Leadership, Love and Projection

Teenage girls love their popstars. Young men love their action heroes, and adults can project a type of love on their leaders.

For example, Donald Trump appeals to a certain audience. I remember a particular TV interview of a woman wearing an oversized MAGA hat, saying, “He loves God, he loves the constitution, he cares about us and he will fight for us.”

She was clearly in love, the kind of love where one positively projects perceived qualities upon another person.

Leadership, Love, and Projection

Psychologist, Carl Jung maintained that all impassioned, almost-magical relationships between people involve projection. The other person becomes the object of great love or loathing, and sometimes both.

We usually do not see our own projections, because they stem from the unconscious, and because they get cast onto someone with a suitable hook. Positive projections are accompanied by the emotions found in the feelings of awe, adoration, and reverence. We do not realize that our projection is a protection mechanism for our own weaknesses or fragility. The projection makes us feel safe because the person, will protect us and make it all right.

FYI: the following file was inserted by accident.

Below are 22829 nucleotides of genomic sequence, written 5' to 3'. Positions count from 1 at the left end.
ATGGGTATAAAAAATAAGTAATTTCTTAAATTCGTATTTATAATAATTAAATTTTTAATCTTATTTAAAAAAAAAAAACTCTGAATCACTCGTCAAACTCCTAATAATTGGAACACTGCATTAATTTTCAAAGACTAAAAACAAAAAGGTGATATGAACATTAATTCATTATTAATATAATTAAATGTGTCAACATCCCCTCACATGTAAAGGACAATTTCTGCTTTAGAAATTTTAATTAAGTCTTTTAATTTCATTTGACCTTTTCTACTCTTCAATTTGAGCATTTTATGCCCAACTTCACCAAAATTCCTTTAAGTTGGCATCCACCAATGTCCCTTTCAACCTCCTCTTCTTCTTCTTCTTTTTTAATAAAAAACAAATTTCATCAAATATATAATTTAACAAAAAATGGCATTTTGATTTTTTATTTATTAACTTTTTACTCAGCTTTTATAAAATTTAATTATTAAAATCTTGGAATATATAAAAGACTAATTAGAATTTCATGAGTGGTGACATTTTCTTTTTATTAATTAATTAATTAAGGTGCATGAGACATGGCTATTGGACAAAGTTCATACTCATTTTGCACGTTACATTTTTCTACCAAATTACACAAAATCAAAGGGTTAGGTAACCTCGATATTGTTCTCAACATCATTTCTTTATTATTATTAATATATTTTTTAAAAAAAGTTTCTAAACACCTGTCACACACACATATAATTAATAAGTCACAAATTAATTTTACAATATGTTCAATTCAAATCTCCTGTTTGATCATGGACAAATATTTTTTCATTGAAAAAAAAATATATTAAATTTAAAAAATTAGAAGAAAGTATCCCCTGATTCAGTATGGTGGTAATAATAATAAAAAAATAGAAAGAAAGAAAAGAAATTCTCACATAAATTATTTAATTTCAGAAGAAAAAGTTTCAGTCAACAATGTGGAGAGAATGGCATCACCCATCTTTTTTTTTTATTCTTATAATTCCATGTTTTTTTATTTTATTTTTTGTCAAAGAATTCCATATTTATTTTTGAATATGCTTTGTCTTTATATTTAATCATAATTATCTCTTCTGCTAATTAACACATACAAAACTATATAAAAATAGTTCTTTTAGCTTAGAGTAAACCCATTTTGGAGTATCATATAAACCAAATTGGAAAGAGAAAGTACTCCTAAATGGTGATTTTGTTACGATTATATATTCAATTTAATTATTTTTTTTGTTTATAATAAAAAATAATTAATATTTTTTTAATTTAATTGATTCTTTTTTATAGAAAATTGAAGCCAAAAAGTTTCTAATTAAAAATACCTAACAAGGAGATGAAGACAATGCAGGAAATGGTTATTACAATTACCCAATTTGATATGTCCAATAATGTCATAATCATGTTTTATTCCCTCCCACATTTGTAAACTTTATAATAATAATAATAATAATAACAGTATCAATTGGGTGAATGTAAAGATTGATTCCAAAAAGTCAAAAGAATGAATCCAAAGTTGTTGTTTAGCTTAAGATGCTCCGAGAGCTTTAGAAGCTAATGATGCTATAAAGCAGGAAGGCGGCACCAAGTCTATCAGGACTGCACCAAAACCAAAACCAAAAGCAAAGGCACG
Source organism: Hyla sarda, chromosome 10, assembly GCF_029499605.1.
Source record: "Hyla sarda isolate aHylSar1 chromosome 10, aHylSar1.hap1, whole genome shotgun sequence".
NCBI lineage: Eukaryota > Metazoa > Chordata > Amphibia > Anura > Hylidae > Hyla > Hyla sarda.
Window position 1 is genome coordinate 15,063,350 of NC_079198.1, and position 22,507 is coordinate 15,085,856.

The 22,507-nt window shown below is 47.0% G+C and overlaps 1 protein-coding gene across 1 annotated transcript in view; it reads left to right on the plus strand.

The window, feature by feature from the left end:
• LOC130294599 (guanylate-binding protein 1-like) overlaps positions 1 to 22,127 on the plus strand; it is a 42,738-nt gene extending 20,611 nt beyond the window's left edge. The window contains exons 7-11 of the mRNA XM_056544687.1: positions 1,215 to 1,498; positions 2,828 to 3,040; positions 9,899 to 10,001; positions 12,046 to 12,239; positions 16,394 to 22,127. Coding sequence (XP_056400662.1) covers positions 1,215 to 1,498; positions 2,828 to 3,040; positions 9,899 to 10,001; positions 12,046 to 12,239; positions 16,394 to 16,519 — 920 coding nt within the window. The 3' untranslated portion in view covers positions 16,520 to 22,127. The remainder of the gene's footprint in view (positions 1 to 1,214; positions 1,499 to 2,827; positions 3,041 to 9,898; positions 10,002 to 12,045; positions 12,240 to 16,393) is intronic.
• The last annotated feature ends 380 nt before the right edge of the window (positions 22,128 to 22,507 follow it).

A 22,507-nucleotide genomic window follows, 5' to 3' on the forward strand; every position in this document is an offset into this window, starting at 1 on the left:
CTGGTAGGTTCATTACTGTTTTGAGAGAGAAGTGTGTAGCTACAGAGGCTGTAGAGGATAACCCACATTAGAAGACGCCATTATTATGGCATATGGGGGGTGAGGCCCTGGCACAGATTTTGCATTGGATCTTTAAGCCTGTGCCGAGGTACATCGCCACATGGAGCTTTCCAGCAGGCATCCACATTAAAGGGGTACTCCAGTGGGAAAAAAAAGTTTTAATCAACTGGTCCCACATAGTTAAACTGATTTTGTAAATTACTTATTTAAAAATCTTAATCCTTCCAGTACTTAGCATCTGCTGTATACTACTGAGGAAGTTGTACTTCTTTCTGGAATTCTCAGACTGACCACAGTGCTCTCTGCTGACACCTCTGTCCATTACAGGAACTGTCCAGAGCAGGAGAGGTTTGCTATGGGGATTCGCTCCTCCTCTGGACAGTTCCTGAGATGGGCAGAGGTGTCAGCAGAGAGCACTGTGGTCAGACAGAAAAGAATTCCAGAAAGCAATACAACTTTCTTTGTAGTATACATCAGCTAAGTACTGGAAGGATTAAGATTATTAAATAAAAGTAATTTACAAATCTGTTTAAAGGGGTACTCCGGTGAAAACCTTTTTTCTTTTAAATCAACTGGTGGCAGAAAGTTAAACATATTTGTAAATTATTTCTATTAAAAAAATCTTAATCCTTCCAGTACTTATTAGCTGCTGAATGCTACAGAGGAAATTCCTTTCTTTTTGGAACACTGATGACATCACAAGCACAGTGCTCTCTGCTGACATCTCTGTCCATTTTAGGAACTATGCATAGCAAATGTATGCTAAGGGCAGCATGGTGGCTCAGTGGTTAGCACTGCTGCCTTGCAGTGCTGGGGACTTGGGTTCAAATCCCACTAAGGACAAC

Trump has consciously or unconsciously played on this projection by telling his adoring fans that everything will be OK when he is in charge, even saying the Coronavirus will magically go away. The alternative will be a world of pain. He acts like a manipulative lover, constructing co-dependency, and telling you that you will never find another like him.

Of course, Donald J. Trump is not the only political leader that has benefitted from projection, and projection isn't the only reason his supporters love him, I reference him here because he is in the news every day.

The Problem with Projection

The problem with 'projection' is that it prevents objectivity. Information, however compelling, contrary to the projection, cannot be processed and is likely to be met with denial and aggression.

A secondary issue is that projection prevents personal development. Why would an individual need to grow, develop, and take personal responsibility when the object of their perception will do it for them. Just like in a co-dependent relationship, “He’ll handle the finances”, “She will take care of the children”.

The likely outcome of projections is a deep disappointment.

No human is infallible and one day they won’t live up to expectations. The anger, frustration, and self-loathing for being fooled, can be extremely painful.

We cannot avoid projections, but we can notice what we admire in others, such as their ability to do business or speak in public and develop those in ourselves. We can develop our self-leadership and move to more healthy and constructive relationships.

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